17
June
2014
|
08:00 AM
Europe/Amsterdam

Liver and Intestinal Transplant Program transplants 100th patient

11-month-old Jackson Thomas is the 100th patient to receive a liver transplant at Children's Mercy. Thomas, from Overland Park, Kan., was diagnosed with hepatoblastoma, a liver tumor, at seven-months-old. 

"About a month after his six month check up, I took him back to the doctor because his abdomen looked distended. He had a sonogram performed and that is when we discovered that Jackson had a cancerous tumor on his liver," said Terry Thomas, Jackson's mom.

Thomas was referred to the Children's Mercy Liver Tumor Program, a program that provides specialized treatment for pediatric hepatoblastoma, the most common malignant liver tumor in the United States; about 100 children in the U.S. are diagnosed with hepatoblastoma each year. The Children's Mercy Liver Tumor Program combines the medical and surgical expertise of the Children's Mercy Divisions of Hematology and Oncology with the Liver Care Center. 

"Our program provides specialized services and research for treating pediatric patients with malignant liver tumors," said Michelle A. Manalang, MD, Director, Children's Mercy Liver Tumor Program. "Our pediatric subspecialty team includes oncologists, hepatologists and transplant surgeons, as well as support services offered through nursing, social work and nutrition. Our multidisciplinary staff collaborates to create the best care plans for our patients and provides ongoing support well after treatment is complete." 

"We met with the Children's Mercy Liver Tumor team and the group came up with a plan for Jackson that included chemotherapy and a liver transplant," Terry Thomas said.

Thomas underwent three rounds of chemotherapy to prepare his body for the liver transplant. He had his liver transplant on May 14, performed by Children's Mercy Transplant Surgeons Walter S. Andrews, MD, Section Chief, Transplantation, and Richard J. Hendrickson, MD, Surgical Director, Intestinal Transplantation.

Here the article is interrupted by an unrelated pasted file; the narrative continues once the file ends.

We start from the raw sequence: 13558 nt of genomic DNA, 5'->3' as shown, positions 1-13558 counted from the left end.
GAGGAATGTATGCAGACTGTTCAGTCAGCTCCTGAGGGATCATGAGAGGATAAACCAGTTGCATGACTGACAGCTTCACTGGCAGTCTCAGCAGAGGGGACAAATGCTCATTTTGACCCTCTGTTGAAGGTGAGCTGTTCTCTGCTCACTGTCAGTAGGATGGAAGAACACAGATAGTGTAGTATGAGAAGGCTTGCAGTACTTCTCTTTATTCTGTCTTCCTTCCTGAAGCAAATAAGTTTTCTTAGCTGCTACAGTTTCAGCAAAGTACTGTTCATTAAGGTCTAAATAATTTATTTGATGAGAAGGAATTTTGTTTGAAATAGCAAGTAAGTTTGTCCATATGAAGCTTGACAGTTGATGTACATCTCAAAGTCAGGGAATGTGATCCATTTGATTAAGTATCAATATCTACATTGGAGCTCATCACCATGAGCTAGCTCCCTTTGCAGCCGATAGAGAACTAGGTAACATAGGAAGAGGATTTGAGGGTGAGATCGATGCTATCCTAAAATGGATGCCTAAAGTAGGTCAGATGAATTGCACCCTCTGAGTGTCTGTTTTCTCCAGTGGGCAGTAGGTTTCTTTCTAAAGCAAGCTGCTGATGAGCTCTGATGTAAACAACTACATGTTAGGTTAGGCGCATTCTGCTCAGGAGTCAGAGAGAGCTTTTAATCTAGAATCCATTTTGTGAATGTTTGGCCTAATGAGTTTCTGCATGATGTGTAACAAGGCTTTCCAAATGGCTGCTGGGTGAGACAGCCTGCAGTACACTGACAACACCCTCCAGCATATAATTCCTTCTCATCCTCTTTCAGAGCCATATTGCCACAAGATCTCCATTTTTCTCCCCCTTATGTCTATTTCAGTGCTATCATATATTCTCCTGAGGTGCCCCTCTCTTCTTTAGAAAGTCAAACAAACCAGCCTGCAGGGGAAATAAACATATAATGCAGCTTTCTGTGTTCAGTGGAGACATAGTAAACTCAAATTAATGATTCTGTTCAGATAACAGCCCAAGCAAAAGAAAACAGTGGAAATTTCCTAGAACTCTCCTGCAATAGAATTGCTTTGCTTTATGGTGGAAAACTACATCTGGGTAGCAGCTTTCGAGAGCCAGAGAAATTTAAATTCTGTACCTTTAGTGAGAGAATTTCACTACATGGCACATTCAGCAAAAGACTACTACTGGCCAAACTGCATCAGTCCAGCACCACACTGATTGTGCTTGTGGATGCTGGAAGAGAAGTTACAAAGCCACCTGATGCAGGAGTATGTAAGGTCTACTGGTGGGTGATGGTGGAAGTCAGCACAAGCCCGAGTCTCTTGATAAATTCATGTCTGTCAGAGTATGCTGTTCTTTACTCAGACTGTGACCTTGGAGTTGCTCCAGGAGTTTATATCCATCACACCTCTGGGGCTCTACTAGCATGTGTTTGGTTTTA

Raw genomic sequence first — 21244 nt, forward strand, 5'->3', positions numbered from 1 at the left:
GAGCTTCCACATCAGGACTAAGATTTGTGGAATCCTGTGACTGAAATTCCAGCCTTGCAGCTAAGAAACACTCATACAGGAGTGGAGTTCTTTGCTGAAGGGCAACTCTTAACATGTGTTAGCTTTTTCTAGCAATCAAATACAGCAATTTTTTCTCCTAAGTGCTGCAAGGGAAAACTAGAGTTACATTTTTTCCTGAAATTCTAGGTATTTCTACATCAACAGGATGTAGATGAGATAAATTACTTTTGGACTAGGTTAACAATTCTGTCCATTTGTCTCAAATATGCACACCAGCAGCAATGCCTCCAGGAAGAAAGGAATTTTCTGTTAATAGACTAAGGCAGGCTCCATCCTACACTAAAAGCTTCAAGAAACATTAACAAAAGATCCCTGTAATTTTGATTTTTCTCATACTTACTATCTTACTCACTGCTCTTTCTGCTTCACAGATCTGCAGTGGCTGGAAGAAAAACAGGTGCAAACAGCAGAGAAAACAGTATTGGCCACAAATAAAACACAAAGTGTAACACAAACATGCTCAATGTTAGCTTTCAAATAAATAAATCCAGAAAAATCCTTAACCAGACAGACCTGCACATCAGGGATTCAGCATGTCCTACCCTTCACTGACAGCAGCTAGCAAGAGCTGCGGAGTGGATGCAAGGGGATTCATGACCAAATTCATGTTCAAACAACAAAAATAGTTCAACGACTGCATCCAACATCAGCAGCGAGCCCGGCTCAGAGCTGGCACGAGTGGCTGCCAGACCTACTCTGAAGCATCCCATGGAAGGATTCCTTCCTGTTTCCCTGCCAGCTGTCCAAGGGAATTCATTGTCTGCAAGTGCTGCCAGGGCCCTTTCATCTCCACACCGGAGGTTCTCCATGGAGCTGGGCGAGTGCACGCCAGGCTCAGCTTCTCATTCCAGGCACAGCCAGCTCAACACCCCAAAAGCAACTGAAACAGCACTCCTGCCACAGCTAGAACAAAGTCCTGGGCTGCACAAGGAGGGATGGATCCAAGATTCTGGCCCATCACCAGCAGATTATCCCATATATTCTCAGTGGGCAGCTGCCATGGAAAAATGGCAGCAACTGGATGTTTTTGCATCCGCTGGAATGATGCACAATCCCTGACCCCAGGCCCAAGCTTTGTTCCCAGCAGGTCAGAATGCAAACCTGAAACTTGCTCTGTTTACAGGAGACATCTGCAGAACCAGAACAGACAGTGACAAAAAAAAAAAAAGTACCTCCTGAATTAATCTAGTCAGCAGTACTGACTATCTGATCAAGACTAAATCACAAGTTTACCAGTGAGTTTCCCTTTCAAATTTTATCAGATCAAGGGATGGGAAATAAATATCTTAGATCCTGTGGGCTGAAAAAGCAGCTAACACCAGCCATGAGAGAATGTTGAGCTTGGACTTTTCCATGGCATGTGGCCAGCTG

"Jackson had a complication that infrequently occurs following a liver transplant in that there was difficulty restoring blood flow to the new liver. He had a successful second liver transplant on May 23. Jackson is definitely a fighter and he went home 10 days later," said James F. Daniel, MD, Director, Liver Care Center and Thomas' hepatologist.

"Jackson is doing great," said Terry Thomas. "He will do three more rounds of chemotherapy in June and our hope is that he will be cancer free."

"Children's Mercy outcomes for liver cancer in children are above national average," said Dr. Daniel. "The five-year survival rate at Children's Mercy is 87 percent, five percent higher than the national average which is a testament to the care our multidisciplinary team provides."

The Children's Mercy Liver Tumor Program follows more than 12 children with hepatoblastoma.

The Children's Mercy Liver and Intestinal Transplant Program
The Liver and Intestinal Transplant Program at Children's Mercy provides a comprehensive approach to treating children with end-stage liver disease, liver and/or intestinal failure. The Liver Transplant Program is a key component of the comprehensive Liver Care Center which provides the full spectrum of medical and surgical care for children with liver disease.

The multidisciplinary team works with referring physicians to ensure effective continuity of care for pediatric recipients and their families. For children diagnosed with liver tumors, such as Hepatoblastoma, the Liver Transplant team works closely with the oncology team to optimize timing of transplant. Long-term follow up is provided through a joint transplant/oncology clinic in order to minimize the number of appointments for the patient.

Children's Mercy preformed its first liver transplant in 1995. Children's Mercy Transplant Surgeons perform, on average, six liver transplants a year, however in 2013, that number was double.

About Children's Mercy
Children's Mercy, located in Kansas City, Mo., is one of the nation's top pediatric medical centers. The 354-bed, not-for-profit hospital provides care for children from birth through the age of 21, and has been ranked by U.S. News & World Report as one of "America's Best Children's Hospitals." For the third time in a row, Children's Mercy has achieved Magnet nursing designation, awarded to fewer than seven percent of all hospitals nationally, for excellence in quality care. Its faculty of 600 pediatricians and researchers across more than 40 subspecialties are actively involved in clinical care, pediatric research, and educating the next generation of pediatric subspecialists.